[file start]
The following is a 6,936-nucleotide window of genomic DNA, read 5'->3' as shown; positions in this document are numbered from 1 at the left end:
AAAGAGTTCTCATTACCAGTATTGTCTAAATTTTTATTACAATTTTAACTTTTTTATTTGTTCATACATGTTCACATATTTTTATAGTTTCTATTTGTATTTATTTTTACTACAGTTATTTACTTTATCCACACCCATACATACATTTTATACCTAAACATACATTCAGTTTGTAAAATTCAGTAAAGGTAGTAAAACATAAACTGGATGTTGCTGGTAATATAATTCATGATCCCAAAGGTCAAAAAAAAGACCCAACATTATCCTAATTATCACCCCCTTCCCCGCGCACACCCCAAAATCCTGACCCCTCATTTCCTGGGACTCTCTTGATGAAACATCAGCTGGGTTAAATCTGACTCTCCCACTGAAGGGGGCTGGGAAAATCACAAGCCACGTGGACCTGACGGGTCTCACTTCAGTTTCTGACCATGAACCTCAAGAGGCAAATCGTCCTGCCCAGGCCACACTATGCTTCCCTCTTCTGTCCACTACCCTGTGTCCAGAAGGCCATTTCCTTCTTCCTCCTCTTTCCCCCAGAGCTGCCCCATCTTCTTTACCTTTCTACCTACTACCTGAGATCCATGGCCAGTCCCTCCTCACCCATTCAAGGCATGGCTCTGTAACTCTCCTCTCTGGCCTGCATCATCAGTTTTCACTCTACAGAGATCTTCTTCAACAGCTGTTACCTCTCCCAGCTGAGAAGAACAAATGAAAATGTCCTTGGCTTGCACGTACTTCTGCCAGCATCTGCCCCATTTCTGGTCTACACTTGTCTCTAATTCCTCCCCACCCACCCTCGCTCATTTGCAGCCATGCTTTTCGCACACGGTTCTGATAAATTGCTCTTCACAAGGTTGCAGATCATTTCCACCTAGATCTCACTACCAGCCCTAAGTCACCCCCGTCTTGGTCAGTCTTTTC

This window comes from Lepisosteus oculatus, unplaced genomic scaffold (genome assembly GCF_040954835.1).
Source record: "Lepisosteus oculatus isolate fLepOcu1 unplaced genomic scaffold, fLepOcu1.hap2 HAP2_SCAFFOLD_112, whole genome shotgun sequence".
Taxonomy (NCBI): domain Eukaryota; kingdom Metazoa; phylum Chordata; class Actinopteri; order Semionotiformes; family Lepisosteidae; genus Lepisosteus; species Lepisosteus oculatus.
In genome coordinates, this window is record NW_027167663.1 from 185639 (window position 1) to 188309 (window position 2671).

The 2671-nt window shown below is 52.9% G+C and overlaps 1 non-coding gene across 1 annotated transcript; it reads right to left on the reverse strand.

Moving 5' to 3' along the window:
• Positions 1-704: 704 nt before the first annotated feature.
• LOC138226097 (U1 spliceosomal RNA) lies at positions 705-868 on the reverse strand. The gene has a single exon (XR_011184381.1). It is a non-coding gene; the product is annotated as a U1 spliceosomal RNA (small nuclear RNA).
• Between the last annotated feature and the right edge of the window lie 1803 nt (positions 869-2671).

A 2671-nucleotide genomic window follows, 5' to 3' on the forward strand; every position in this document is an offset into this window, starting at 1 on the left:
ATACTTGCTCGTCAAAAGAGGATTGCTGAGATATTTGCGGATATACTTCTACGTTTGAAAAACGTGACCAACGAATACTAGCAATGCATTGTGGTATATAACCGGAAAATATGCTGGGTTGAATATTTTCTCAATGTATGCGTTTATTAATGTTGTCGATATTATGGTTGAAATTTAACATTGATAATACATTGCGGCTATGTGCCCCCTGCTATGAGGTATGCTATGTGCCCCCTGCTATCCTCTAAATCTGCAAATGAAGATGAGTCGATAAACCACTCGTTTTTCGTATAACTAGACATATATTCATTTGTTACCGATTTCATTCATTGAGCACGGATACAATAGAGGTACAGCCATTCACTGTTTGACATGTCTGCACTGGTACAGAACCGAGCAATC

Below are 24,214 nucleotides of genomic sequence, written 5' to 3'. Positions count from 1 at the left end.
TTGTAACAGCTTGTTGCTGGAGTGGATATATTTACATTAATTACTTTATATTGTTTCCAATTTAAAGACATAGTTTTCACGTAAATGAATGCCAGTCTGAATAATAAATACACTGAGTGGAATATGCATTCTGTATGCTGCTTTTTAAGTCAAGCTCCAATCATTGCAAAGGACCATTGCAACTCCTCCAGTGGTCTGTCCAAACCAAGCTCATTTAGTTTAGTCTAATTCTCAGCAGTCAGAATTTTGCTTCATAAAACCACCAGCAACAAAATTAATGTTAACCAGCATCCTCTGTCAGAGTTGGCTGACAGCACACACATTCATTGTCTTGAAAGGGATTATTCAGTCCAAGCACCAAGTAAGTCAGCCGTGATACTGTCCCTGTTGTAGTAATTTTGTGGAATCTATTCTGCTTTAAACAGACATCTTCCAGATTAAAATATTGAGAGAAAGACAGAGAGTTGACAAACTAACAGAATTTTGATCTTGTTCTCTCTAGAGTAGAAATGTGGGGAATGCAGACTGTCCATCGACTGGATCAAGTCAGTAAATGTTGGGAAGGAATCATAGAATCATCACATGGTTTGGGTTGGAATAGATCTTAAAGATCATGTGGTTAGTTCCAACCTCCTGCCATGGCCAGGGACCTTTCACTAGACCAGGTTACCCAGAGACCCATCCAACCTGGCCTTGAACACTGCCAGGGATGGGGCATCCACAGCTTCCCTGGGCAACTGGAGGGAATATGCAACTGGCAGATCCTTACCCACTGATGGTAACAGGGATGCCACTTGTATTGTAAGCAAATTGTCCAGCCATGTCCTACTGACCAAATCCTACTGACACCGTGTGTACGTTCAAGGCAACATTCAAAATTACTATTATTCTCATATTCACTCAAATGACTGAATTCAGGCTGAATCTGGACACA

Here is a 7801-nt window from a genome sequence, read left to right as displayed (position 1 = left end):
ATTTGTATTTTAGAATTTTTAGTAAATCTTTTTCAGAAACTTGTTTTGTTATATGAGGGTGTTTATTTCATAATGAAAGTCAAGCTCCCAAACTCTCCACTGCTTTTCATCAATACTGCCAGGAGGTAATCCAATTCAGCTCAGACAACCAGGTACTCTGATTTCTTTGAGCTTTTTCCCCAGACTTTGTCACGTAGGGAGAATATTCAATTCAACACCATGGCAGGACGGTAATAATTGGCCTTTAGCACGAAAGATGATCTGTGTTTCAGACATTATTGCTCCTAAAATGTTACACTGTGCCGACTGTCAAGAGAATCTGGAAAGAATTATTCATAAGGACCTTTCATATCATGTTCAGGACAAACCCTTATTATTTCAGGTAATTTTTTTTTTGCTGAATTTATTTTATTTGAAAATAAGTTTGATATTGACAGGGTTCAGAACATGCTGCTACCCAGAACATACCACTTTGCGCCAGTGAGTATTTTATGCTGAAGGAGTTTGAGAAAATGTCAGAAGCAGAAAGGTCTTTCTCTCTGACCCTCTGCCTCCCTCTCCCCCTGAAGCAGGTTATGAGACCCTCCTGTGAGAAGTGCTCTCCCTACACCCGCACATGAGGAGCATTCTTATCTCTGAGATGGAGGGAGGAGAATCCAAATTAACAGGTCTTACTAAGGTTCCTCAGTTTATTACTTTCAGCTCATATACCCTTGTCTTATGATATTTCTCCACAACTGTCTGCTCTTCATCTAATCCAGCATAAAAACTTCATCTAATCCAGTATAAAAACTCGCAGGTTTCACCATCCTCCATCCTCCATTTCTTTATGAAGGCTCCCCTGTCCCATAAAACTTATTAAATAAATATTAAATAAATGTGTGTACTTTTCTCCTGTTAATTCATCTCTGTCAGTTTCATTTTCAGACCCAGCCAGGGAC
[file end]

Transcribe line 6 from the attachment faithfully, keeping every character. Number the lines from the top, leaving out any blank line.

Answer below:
In genome coordinates, this window is record NW_027167663.1 from 185639 (window position 1) to 188309 (window position 2671).